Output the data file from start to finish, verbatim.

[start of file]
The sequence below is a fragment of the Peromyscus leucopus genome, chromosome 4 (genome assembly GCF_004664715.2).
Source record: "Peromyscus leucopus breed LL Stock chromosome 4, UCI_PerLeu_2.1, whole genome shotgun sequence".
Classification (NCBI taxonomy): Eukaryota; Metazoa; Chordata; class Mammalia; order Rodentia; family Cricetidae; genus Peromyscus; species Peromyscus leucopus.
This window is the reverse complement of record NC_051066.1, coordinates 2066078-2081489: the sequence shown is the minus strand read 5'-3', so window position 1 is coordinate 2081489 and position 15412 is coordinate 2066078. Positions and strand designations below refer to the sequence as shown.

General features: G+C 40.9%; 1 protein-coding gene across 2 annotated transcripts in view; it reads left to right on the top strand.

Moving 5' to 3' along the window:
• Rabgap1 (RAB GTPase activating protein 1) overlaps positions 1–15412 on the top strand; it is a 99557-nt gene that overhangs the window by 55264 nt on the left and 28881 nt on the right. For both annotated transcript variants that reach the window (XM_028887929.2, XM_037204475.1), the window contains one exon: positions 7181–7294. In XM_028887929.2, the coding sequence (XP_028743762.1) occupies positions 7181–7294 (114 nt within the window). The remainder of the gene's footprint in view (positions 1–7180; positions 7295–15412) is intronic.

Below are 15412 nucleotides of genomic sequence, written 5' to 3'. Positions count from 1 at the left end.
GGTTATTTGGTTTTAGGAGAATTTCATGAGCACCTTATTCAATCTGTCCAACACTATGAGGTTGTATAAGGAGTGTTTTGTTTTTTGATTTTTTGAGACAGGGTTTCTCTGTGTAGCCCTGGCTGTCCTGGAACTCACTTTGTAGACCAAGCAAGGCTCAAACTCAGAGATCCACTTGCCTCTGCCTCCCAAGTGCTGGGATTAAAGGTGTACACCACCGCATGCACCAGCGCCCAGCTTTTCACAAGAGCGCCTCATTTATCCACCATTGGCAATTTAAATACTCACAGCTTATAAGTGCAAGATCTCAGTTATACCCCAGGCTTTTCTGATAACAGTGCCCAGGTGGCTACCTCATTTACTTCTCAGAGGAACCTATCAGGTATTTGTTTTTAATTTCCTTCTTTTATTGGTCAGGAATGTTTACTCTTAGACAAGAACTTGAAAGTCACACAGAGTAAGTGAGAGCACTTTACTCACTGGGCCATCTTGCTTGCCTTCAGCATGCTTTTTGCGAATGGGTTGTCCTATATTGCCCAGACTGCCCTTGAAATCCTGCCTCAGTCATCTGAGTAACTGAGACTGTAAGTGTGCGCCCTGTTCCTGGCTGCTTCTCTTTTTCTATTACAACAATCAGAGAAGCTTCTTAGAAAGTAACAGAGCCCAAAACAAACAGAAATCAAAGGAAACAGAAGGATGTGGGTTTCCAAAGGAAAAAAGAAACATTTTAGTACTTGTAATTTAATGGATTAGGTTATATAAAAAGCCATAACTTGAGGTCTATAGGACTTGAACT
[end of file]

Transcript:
The sequence below is a fragment of the Peromyscus leucopus genome, chromosome 4 (genome assembly GCF_004664715.2).
Source record: "Peromyscus leucopus breed LL Stock chromosome 4, UCI_PerLeu_2.1, whole genome shotgun sequence".
Classification (NCBI taxonomy): Eukaryota; Metazoa; Chordata; class Mammalia; order Rodentia; family Cricetidae; genus Peromyscus; species Peromyscus leucopus.
This window is the reverse complement of record NC_051066.1, coordinates 2066078-2081489: the sequence shown is the minus strand read 5'-3', so window position 1 is coordinate 2081489 and position 15412 is coordinate 2066078. Positions and strand designations below refer to the sequence as shown.

General features: G+C 40.9%; 1 protein-coding gene across 2 annotated transcripts in view; it reads left to right on the top strand.

Moving 5' to 3' along the window:
• Rabgap1 (RAB GTPase activating protein 1) overlaps positions 1–15412 on the top strand; it is a 99557-nt gene that overhangs the window by 55264 nt on the left and 28881 nt on the right. For both annotated transcript variants that reach the window (XM_028887929.2, XM_037204475.1), the window contains one exon: positions 7181–7294. In XM_028887929.2, the coding sequence (XP_028743762.1) occupies positions 7181–7294 (114 nt within the window). The remainder of the gene's footprint in view (positions 1–7180; positions 7295–15412) is intronic.

Below are 15412 nucleotides of genomic sequence, written 5' to 3'. Positions count from 1 at the left end.
GGTTATTTGGTTTTAGGAGAATTTCATGAGCACCTTATTCAATCTGTCCAACACTATGAGGTTGTATAAGGAGTGTTTTGTTTTTTGATTTTTTGAGACAGGGTTTCTCTGTGTAGCCCTGGCTGTCCTGGAACTCACTTTGTAGACCAAGCAAGGCTCAAACTCAGAGATCCACTTGCCTCTGCCTCCCAAGTGCTGGGATTAAAGGTGTACACCACCGCATGCACCAGCGCCCAGCTTTTCACAAGAGCGCCTCATTTATCCACCATTGGCAATTTAAATACTCACAGCTTATAAGTGCAAGATCTCAGTTATACCCCAGGCTTTTCTGATAACAGTGCCCAGGTGGCTACCTCATTTACTTCTCAGAGGAACCTATCAGGTATTTGTTTTTAATTTCCTTCTTTTATTGGTCAGGAATGTTTACTCTTAGACAAGAACTTGAAAGTCACACAGAGTAAGTGAGAGCACTTTACTCACTGGGCCATCTTGCTTGCCTTCAGCATGCTTTTTGCGAATGGGTTGTCCTATATTGCCCAGACTGCCCTTGAAATCCTGCCTCAGTCATCTGAGTAACTGAGACTGTAAGTGTGCGCCCTGTTCCTGGCTGCTTCTCTTTTTCTATTACAACAATCAGAGAAGCTTCTTAGAAAGTAACAGAGCCCAAAACAAACAGAAATCAAAGGAAACAGAAGGATGTGGGTTTCCAAAGGAAAAAAGAAACATTTTAGTACTTGTAATTTAATGGATTAGGTTATATAAAAAGCCATAACTTGAGGTCTATAGGACTTGAACT